Hotel Monaco DC is located in the heart of Washington, D.C., across the street from the Smithsonian Institution and situated amidst the historic General Post Office built in 1839. The hotel set out to make a bold, one-of-a-kind architectural statement with a new onsite location for Dirty Habit, the second installment of a popular restaurant in San Francisco.
Since the General Post Office is a National Historic Landmark, the new space was required by law to preserve visibility to the post office’s classical revival façade, which would mean incorporating significant structural glass. Architects were tasked to find a way to control glare and heat gain inside while maximizing the views outside. The HVAC system on the roof also had to be as lightweight as possible to ensure an all-glass wall system could support it.
The project team was pleased to discover that electronically tintable SageGlass® glazing resolved every design challenge it faced.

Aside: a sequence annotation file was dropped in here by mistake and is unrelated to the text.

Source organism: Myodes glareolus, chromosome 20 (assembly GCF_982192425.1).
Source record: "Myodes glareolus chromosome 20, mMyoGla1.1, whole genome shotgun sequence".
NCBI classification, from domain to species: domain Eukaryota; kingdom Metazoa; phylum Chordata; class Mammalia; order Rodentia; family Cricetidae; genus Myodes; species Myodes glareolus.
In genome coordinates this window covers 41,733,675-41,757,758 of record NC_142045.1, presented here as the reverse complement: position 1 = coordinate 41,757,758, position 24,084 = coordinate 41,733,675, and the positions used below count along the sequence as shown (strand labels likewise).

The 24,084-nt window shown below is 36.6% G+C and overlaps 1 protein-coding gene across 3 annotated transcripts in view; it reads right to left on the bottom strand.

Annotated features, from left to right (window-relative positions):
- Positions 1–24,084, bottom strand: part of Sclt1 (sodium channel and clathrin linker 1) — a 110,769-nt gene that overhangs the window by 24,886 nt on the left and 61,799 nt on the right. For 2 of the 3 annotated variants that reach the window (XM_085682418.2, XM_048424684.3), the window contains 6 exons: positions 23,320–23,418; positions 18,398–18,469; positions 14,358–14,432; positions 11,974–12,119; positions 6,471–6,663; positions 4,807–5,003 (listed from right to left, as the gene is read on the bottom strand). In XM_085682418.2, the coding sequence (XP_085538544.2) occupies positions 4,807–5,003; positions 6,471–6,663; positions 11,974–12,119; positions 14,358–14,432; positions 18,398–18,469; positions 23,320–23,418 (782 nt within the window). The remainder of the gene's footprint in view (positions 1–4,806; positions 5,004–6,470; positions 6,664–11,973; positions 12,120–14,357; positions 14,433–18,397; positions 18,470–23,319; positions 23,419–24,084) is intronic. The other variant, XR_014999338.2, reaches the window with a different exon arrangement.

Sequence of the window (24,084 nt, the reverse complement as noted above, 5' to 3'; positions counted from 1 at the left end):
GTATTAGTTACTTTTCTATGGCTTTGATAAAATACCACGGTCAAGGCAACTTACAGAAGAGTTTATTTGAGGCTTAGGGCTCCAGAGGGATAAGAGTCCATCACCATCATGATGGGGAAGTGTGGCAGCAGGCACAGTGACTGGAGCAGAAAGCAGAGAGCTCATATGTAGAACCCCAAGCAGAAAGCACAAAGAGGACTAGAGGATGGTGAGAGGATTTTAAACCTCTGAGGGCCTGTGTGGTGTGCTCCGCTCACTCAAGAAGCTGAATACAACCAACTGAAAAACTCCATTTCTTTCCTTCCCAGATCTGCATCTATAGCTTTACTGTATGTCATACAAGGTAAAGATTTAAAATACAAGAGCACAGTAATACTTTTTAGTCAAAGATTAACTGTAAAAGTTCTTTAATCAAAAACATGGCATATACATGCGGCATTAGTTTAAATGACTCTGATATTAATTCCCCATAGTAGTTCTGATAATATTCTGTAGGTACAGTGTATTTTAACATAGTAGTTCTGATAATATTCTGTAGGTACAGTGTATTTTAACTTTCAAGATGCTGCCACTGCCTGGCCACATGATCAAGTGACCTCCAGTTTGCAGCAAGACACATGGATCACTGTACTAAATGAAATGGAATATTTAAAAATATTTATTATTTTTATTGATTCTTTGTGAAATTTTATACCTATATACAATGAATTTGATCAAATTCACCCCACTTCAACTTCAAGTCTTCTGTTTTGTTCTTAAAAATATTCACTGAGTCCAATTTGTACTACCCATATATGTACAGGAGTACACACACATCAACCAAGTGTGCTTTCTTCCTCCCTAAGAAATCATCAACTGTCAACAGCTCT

Covering 2,042 square feet across the entire restaurant façade and a skylight, SageGlass automatically darkens or clears in response to sun movement throughout the day. Glare and solar heat gain are controlled inside the restaurant at all times to keep diners comfortable and the view unobstructed, complying with the requirements set forth by the historical preservation committee. The resulting reductions in cooling requirements also allowed a more compact and lightweight HVAC system to be installed on the roof.
Today, Dirty Habit DC is a bustling culinary destination for tourists and locals alike, treating an international clientele to a one-of-a-kind dining experience. The visually arresting, all-glass façade complements the surrounding classical revival architecture, upholding the edgy aesthetic that Hotel Monaco set out to create. The restaurant also features a massive patio that occupies an entire city block.
Dirty Habit is currently the only restaurant on the East Coast featuring dynamic glass. But the concept is a popular topic of conversation in and around the restaurant, and it has captured the imagination of developers and designers around the world.
“SageGlass was the missing piece we needed to satisfy this project’s many stakeholders,” said Michael Stanton, principal of Stanton Architecture. “This single technology tied everything together. It allowed us to create a comfortable and unique experience inside that maximizes the historical views, from a structure that really draws attention to itself from the curb.”